When, during this research, evidence of this later exclusion has been found for a benefice listed in the 1291-2 text, the phrase “(excluded from the moiety)” has been added to its detailed display. (For further details see the Prose Introduction to Hereford Diocese)

Ecclesiastical Structure

Diocese and Archdeaconry

The top two tiers of the ecclesiastical hierarchy, above the Rural Deanery level where the benefices are listed. The taxatio listings for the spiritualities follow this hierarchy throughout, and the Taxatio database matches the listings by means of an internal numbering system.


In the Taxatio database, this term almost always means a Rural Deanery, a geographical area within an archdeaconry containing the parishes that are under the jurisdiction of a local Rural Dean. This follows the taxatio which lists those benefices under the Deanery heading. Occasionally, however, the taxatio lists a group of benefices (eg, prebends) held by a religious institution (generally a collegiate church) located within the diocese. (The parishes involved may not necessarily be within the same geographical area.) To maintain the Taxatio database structure while still following the taxatio sequence, a pseudo-deanery is created for the religious institution, and the parishes which comprise its benefices are listed under this.

Collegiate Church

Generally a cathedral or ancient mother church, a collegiate church is organised by endowment statutes into a self-governing body, or chapter, presided over by a dean. The chapter members (canons) carry out the various functions of the church.


The ecclesiastical name for an office within the collegiate church, such as chancellor, treasurer, precentor, etc. Where the collegiate church is a cathedral, some dignities may be diocesan offices.


Revenue that a bishop or collegiate church grants to a canon or chapter member for his maintenance. It often takes the form of the whole income from a benefice of which the collegiate church is rector, or, in a cathedral, a benefice of which the bishop is the patron. The prebendary thereby becomes the rector of that parish. Alternatively, it may be derived from other sources of income such as holdings in other churches (portions or pensions) or from tithes.


A Peculiar is a district, parish, church or chapel outside the jurisdiction of the bishop and archdeacon of the diocese in which it is situated. It might be under the peculiar jurisdiction of the monarch, an archbishop, another bishop, or the dean and chapter of a cathedral; a few are under the jurisdiction of the Knights Templars or the Knights Hospitallers. An Archbishop’s Peculiar is subject to the direct jurisdiction of the archbishop, and a Royal Peculiar is subject to the direct jurisdiction of the monarch.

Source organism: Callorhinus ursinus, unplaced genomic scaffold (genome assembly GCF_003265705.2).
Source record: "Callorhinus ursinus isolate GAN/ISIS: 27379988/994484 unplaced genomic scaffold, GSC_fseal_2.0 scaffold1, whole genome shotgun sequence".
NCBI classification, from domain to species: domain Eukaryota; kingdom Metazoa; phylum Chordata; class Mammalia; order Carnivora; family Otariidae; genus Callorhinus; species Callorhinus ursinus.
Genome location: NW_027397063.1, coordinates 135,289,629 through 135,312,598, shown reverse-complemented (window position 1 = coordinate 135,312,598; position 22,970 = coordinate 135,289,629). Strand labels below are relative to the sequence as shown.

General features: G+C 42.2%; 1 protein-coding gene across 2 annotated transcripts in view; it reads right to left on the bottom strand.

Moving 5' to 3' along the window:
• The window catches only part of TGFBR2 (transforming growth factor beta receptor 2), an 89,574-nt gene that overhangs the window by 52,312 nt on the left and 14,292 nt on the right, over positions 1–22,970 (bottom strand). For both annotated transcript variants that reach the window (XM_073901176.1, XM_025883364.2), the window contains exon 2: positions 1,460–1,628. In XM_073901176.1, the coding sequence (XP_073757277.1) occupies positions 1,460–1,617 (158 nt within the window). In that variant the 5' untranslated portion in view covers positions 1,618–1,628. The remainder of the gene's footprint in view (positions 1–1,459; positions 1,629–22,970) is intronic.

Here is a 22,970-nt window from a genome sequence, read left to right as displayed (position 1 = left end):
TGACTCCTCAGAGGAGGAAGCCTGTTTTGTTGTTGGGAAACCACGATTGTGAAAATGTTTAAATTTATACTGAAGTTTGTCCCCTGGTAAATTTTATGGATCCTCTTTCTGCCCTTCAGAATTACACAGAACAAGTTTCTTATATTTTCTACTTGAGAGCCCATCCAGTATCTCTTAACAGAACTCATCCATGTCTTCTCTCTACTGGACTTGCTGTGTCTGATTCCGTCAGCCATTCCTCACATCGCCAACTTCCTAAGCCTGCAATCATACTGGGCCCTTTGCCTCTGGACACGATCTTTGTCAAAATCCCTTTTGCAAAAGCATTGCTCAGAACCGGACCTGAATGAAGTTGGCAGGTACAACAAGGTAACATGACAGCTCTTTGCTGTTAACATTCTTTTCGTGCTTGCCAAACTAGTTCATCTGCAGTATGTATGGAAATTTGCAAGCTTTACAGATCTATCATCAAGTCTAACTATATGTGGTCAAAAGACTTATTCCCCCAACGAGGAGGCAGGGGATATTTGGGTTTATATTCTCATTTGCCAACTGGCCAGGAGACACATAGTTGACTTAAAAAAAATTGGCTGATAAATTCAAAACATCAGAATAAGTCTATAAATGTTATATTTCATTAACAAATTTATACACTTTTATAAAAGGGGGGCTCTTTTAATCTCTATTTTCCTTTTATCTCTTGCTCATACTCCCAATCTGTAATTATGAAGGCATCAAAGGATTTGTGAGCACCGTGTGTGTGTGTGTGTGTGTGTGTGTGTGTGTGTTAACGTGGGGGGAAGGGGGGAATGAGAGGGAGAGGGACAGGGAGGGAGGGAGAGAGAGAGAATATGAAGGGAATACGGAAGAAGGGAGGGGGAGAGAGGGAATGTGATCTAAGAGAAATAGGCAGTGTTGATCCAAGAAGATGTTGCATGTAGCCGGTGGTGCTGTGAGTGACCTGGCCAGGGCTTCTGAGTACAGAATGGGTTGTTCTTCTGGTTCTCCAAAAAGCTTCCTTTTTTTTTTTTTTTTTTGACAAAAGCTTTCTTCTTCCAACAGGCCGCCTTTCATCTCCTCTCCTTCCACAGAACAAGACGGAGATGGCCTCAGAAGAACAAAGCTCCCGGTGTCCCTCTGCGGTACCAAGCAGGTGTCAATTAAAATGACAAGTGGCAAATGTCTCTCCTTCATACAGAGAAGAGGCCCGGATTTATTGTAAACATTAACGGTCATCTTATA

The right of nominating a priest for institution to a parish or other ecclesiastical benefice. An advowson may be held by the diocesan bishop or by some other individual, clerical or lay, or a religious organisation. The holder is known as the patron.


The process by which a patron, lay or religious, nominates a priest to the bishop for institution to a parish.  


The procedure by which the bishop admits the candidate into the spiritual cure of souls in a parish.

In the Taxatio database benefice display, this term, abbreviated to “(inst)”, indicates the type of incumbency to which the priest has been admitted by his bishop. Generally this is to a rectory or vicarage, although occasionally it is to another form of incumbency, such as dignity, archpriesthood or curacy. The date of the evidence for the institution is also given.


The name of the procedure for institution to an ecclesiastical benefice where the bishop is the holder of the advowson, ie, when presentation and institution are the same act.

Secular (Lay) Patronage

Many parish churches were originally built and endowed by landholders on their estates to provide the cure of souls for themselves and their tenants. While these were subject to the oversight of a bishop, they were viewed by the estate owners as part of their holdings, with the income and the advowson being under their control. By the time of the taxatio, lay control of church income had been banned by ecclesiastical law and secular patrons had transferred this right to the bishop or a monastic institution. Indeed, many secular patrons had transferred all their patronage rights. Nevertheless, a great many benefices remained under secular patronage, by which the lay patron continued to hold the advowson.

Ecclesiastical Patronage